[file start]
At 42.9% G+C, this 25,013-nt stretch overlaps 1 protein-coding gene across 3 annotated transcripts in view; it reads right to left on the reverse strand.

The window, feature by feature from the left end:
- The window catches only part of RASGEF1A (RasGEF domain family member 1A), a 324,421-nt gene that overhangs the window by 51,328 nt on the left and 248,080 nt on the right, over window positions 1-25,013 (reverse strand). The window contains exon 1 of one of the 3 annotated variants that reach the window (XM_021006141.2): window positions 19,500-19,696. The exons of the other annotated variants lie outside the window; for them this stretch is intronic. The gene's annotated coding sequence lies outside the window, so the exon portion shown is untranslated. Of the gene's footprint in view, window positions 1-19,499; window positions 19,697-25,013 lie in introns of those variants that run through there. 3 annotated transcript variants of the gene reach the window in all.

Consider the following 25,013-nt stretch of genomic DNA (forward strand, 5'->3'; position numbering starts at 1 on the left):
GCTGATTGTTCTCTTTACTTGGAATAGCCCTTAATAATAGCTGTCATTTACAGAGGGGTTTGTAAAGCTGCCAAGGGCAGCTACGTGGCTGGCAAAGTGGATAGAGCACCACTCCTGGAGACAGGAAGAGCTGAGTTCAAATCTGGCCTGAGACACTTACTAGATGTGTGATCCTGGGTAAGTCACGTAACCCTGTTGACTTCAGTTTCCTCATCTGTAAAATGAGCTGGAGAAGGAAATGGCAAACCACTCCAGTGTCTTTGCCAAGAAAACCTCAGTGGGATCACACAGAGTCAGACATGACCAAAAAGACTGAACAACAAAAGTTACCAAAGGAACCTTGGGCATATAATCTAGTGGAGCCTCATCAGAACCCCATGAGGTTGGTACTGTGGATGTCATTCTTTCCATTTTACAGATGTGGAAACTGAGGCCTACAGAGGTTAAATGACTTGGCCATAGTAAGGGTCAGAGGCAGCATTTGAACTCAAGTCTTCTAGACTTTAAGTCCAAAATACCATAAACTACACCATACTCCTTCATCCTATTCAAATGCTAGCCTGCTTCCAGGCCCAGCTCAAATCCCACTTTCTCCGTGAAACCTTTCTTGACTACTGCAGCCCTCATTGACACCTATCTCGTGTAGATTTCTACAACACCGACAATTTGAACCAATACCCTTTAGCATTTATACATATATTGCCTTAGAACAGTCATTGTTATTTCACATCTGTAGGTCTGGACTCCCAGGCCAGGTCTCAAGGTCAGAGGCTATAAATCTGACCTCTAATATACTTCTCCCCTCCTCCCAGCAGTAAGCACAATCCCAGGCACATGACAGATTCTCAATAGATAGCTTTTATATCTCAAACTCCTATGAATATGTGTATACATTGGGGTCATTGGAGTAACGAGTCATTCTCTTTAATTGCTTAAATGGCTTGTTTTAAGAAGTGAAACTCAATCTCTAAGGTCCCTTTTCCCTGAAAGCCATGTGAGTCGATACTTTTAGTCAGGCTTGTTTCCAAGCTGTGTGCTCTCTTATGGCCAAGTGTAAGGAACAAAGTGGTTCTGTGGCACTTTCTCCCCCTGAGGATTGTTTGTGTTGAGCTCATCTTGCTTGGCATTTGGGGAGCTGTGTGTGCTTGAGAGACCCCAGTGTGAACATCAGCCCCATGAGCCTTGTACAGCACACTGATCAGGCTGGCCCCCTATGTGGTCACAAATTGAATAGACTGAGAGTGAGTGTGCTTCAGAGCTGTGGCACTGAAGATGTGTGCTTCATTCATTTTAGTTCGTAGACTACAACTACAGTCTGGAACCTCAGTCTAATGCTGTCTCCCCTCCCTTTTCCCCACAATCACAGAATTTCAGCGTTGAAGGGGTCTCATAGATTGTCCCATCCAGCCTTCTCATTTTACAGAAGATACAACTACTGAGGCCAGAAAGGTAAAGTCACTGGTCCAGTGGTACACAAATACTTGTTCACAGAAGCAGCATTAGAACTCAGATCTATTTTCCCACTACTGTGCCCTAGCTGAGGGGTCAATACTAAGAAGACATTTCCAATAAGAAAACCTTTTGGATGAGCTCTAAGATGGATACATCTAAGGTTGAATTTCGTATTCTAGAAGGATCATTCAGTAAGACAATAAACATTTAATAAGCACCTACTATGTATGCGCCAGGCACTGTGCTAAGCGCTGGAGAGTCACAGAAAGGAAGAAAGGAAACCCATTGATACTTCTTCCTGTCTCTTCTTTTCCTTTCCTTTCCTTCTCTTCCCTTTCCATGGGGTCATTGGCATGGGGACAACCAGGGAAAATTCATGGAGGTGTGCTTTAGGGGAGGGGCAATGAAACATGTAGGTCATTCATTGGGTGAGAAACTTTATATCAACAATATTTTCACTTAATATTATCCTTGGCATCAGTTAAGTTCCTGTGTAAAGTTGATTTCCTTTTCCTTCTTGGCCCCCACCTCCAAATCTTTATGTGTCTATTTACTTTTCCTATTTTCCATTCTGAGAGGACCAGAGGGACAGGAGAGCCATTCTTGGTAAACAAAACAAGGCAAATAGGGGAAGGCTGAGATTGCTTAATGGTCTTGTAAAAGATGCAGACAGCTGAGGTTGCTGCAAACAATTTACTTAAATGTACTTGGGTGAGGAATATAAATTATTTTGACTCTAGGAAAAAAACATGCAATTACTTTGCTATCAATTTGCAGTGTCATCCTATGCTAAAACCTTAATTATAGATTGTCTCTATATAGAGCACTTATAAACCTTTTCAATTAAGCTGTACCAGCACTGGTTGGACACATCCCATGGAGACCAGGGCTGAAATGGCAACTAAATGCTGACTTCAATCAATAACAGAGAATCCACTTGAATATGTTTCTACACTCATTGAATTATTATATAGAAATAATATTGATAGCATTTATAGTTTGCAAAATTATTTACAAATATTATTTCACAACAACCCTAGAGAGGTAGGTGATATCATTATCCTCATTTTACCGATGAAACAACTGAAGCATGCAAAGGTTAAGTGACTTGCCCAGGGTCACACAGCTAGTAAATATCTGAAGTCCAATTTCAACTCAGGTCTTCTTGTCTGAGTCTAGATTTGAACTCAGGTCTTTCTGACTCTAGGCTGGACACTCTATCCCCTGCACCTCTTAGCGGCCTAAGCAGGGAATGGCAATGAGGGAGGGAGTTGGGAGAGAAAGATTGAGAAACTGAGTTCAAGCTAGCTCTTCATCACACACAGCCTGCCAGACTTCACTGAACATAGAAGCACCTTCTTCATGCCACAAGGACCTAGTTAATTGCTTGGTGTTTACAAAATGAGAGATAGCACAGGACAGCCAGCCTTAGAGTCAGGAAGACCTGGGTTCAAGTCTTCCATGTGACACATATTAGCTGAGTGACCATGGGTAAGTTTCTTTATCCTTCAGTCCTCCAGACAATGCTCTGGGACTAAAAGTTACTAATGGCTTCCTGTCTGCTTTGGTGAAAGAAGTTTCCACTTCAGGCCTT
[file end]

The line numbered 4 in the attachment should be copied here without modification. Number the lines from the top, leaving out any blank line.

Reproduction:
Consider the following 25,013-nt stretch of genomic DNA (forward strand, 5'->3'; position numbering starts at 1 on the left):